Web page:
Massive and effective acorn dispersal into agroforestry systems byan overlooked vector, the Eurasian magpie (Pica pica)

  • December 17, 2019
  • by Martínez‐Baroja, L., Pérez‐Camacho, L., Villar‐Salvador, P., Rebollo, S., Quiles, P., Gómez‐Sánchez, D., Molina‐Morales, M., Leverkus, A.B., Castro, J. & Rey‐Benayas, J.M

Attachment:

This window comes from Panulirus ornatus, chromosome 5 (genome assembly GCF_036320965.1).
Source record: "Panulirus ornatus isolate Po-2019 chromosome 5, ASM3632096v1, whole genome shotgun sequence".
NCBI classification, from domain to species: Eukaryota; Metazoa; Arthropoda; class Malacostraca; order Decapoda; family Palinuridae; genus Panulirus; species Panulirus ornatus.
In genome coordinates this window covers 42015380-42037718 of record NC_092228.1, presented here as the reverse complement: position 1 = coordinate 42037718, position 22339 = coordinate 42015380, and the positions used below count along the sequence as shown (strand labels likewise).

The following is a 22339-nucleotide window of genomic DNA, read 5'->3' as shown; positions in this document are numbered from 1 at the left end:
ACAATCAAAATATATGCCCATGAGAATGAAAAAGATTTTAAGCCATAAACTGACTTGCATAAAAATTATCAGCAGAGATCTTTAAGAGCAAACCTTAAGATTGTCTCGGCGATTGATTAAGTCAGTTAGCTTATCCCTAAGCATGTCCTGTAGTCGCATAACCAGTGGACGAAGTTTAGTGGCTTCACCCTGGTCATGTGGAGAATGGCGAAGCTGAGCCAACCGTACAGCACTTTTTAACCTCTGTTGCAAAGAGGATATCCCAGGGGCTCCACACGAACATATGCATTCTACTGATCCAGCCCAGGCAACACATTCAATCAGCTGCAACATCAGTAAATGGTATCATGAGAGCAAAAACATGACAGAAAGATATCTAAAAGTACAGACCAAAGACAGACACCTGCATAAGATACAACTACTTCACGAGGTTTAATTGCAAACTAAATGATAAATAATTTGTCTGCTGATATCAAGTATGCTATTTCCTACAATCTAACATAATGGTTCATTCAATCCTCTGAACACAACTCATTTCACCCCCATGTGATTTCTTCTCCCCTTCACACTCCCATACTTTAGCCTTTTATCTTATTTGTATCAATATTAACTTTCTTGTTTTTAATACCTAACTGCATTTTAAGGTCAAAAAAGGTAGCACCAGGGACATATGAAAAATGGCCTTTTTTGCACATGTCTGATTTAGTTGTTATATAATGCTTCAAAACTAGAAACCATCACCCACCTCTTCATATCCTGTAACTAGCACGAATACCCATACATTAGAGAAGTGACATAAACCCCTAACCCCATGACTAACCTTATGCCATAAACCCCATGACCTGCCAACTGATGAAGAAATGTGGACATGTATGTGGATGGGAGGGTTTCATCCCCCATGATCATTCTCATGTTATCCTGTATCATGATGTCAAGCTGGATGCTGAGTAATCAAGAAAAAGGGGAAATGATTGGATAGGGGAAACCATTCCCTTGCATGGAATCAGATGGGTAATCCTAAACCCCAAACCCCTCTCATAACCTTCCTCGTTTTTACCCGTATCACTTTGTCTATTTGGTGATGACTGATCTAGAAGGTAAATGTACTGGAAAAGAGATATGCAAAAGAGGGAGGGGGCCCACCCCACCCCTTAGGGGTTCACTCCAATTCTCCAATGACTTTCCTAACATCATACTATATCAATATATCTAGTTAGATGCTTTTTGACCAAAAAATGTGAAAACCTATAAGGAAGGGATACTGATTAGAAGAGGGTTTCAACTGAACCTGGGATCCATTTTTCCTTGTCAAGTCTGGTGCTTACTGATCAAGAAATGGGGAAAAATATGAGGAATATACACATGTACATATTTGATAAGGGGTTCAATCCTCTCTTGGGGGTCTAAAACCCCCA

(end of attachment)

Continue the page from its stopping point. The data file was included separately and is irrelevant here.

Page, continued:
Oak regeneration and the expansion of forested sites in Eurasia rely on acorn dispersal by animals, especially the Eurasian jay (Garrulus glandarius). However, in open agroforestry systems where jays are absent, such as old fields far from acorn sources, oak recruitment still occurs. We hypothesize that the Eurasian magpie (Pica pica), an abundant corvid in this system, substitutes the jay in its seed dispersal function. By ringing 169 magpies, video recording >7500 acorn removal events with trail cameras, and radio‐tagging 337 acorns, we quantified that (1) magpies cached 41–56% of the annual acorn production of Quercus ilex trees in single caches on the ground; (2) breeding pairs, and especially males, were the main acorn dispersers; (3) each breeding magpie cached 169–1372 acorns in 6 weeks; and (4) the effectiveness of dispersal (percentage of cached acorns resulting in seedlings) was 0.6–2.4%, which (5) yielded a high density of emerged seedlings (56–439 seedlings/ha). We evidence that magpie could be a key species in the regeneration of oak agroforestry mosaics because they massively and effectively dispersed acorns. However, in our particular study site, effectiveness was low probably due to herbivory and summer drought stress (i.e., a context limitation rather than an intrinsic limitation of the disperser). As the distributions of magpies and oaks overlap widely in Eurasia, effective acorn dispersal by magpies could have a significant role in large‐scale oak forest recovery in strongly fragmented landscapes.